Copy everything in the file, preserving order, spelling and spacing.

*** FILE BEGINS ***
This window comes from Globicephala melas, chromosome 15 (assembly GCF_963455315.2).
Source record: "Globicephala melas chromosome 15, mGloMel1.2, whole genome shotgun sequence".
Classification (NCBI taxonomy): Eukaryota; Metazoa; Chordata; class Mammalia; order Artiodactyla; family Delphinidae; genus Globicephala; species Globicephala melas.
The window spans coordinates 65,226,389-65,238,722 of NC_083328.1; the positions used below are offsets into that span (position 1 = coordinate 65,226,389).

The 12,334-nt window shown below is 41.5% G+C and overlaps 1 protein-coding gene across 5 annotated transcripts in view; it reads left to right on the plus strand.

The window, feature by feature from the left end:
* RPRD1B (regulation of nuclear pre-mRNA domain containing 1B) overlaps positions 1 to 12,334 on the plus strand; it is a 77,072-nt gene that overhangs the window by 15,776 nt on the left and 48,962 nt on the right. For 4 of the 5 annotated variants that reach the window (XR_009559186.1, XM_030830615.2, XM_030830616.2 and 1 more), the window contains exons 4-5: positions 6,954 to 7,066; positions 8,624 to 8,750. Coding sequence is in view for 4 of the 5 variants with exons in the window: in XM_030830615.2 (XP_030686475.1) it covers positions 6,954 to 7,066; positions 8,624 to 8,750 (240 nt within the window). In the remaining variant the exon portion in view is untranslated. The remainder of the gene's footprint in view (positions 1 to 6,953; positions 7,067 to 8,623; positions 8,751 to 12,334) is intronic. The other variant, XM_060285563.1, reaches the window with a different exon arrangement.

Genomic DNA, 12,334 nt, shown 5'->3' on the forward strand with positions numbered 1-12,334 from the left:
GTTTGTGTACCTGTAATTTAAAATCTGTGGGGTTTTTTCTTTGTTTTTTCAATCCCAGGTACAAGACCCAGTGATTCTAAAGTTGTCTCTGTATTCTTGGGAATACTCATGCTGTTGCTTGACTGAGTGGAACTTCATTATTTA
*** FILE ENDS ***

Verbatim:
This window comes from Globicephala melas, chromosome 15 (assembly GCF_963455315.2).
Source record: "Globicephala melas chromosome 15, mGloMel1.2, whole genome shotgun sequence".
Classification (NCBI taxonomy): Eukaryota; Metazoa; Chordata; class Mammalia; order Artiodactyla; family Delphinidae; genus Globicephala; species Globicephala melas.
The window spans coordinates 65,226,389-65,238,722 of NC_083328.1; the positions used below are offsets into that span (position 1 = coordinate 65,226,389).

The 12,334-nt window shown below is 41.5% G+C and overlaps 1 protein-coding gene across 5 annotated transcripts in view; it reads left to right on the plus strand.

The window, feature by feature from the left end:
* RPRD1B (regulation of nuclear pre-mRNA domain containing 1B) overlaps positions 1 to 12,334 on the plus strand; it is a 77,072-nt gene that overhangs the window by 15,776 nt on the left and 48,962 nt on the right. For 4 of the 5 annotated variants that reach the window (XR_009559186.1, XM_030830615.2, XM_030830616.2 and 1 more), the window contains exons 4-5: positions 6,954 to 7,066; positions 8,624 to 8,750. Coding sequence is in view for 4 of the 5 variants with exons in the window: in XM_030830615.2 (XP_030686475.1) it covers positions 6,954 to 7,066; positions 8,624 to 8,750 (240 nt within the window). In the remaining variant the exon portion in view is untranslated. The remainder of the gene's footprint in view (positions 1 to 6,953; positions 7,067 to 8,623; positions 8,751 to 12,334) is intronic. The other variant, XM_060285563.1, reaches the window with a different exon arrangement.

Genomic DNA, 12,334 nt, shown 5'->3' on the forward strand with positions numbered 1-12,334 from the left:
GTTTGTGTACCTGTAATTTAAAATCTGTGGGGTTTTTTCTTTGTTTTTTCAATCCCAGGTACAAGACCCAGTGATTCTAAAGTTGTCTCTGTATTCTTGGGAATACTCATGCTGTTGCTTGACTGAGTGGAACTTCATTATTTA